Maersk, MSC and Zim Omit Seattle Calls Due to Congestion
With congestion spreading to other ports across the United States, Maersk, MSC, and Zim announced that they will be omitting calls in Seattle due to the mounting delays at the port. Starting this week, the three carriers said they would be temporarily omitted calls at Seattle from one of their partnered routes.
“Due to the increased waiting time for vessel berthing at Seattle, impacting schedule reliability and causing delays to shipments, MSC has decided to temporarily omit the Seattle call on its EAGLE service,” the carrier writes in a customer update. Maersk made similar comments to its customers writing in its alert, that it was “temporarily remove Seattle call from the port rotation of service TP9, to stabilize the vessel schedule and deliver a more reliable product to our customers.”
While the route is not one of the largest, it nonetheless illustrates the spread of congestion to a broader range of ports. Industry guides show that a total of seven boxships operate the route providing weekly calls both north and southbound with the only other North America port being in Vancouver, Canada.
In the spring of 2021, the Northwest Seaport Alliance, which oversees operations at the ports, was highlighting the available capacity in the seaports. They highlighted new and additional services by MSC, Wan Hai, CMA CGM, and Zim to the region.
The additional calls and increased volumes helped the Northwest Seaport Alliance to report a nearly 16 percent increase in volumes year-to-date to over 2.8 million TEU. In the first nine months of the year, full imports grew 22.5 percent. In September, the ports of Seattle and Tacoma combined handled over 330,000 TEU, which represented a better than seven percent year-over-year increase.
Speaking in mid-October, the CEO of the Alliance, John Wolfe, reported that the ports were seeing “unprecedented times in the global supply chain.” He said they were taking a variety of steps to handle the increasing volumes including exploring with the terminal operators expanded gate hours. Terminals in Seattle had already added some extra night shifts, but in many cases were not accepting empties until vessels sailed making room for new arrivals.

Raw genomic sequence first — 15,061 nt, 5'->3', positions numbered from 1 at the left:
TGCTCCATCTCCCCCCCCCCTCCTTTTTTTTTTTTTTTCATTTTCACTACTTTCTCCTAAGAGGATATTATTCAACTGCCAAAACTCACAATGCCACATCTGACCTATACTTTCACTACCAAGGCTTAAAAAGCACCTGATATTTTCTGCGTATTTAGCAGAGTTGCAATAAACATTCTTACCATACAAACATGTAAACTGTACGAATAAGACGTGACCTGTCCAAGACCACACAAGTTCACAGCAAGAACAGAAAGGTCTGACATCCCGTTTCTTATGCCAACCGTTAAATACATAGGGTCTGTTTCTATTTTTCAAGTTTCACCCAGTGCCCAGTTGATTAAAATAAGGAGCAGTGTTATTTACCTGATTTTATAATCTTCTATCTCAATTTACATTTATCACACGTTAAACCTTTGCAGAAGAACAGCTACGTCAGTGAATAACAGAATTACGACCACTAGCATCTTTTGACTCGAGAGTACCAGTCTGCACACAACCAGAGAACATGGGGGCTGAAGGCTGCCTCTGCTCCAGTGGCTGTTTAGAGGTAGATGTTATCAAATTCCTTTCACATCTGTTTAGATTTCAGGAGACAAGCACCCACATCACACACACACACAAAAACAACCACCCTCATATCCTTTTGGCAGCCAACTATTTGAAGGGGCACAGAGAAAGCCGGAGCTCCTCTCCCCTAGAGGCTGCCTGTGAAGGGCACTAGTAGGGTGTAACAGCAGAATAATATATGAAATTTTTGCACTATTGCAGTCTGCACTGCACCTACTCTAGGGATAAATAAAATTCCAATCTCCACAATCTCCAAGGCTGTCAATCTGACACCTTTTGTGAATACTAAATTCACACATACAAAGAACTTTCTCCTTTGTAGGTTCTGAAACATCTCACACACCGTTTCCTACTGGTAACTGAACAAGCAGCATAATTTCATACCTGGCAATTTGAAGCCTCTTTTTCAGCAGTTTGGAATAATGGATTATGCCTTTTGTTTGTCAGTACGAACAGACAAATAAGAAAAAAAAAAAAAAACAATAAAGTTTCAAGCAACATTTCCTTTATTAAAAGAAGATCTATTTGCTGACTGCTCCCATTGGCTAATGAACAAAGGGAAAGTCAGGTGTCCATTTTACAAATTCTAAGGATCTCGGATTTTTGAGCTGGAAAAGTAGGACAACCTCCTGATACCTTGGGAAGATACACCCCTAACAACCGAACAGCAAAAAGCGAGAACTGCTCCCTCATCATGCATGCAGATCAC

The port, which is making a long-term investment in new capacity at Terminal T5, in the interim is making space available at T5 to store containers. Wolfe however highlighted that the problems reached further than just the terminals. He noted that trucks to move the containers were in short supply and that warehouses in the region were full leaving little space to handle the surge of incoming containers.
Port of Seattle Commissioner Fred Fellerman predicted, “It is still going to get worse before it gets better.”
Seattle, which typically had no vessel waiting outside the port, in recent weeks reports congestion with an average of 12 to 15 vessels anchored in Puget Sound awaiting terminal space. Berthing delays in Seattle were up to two weeks, Hapag-Lloyd advised customers while reporting that chassis utilization is running at 80 percent with street dwell running 8.4 days for 40-foot chassis at the Seattle port.
The new Terminal 5 is expected to open in 2022 expanding Seattle’s capacity. The construction project includes the installation of four of the largest cranes on the West Coast.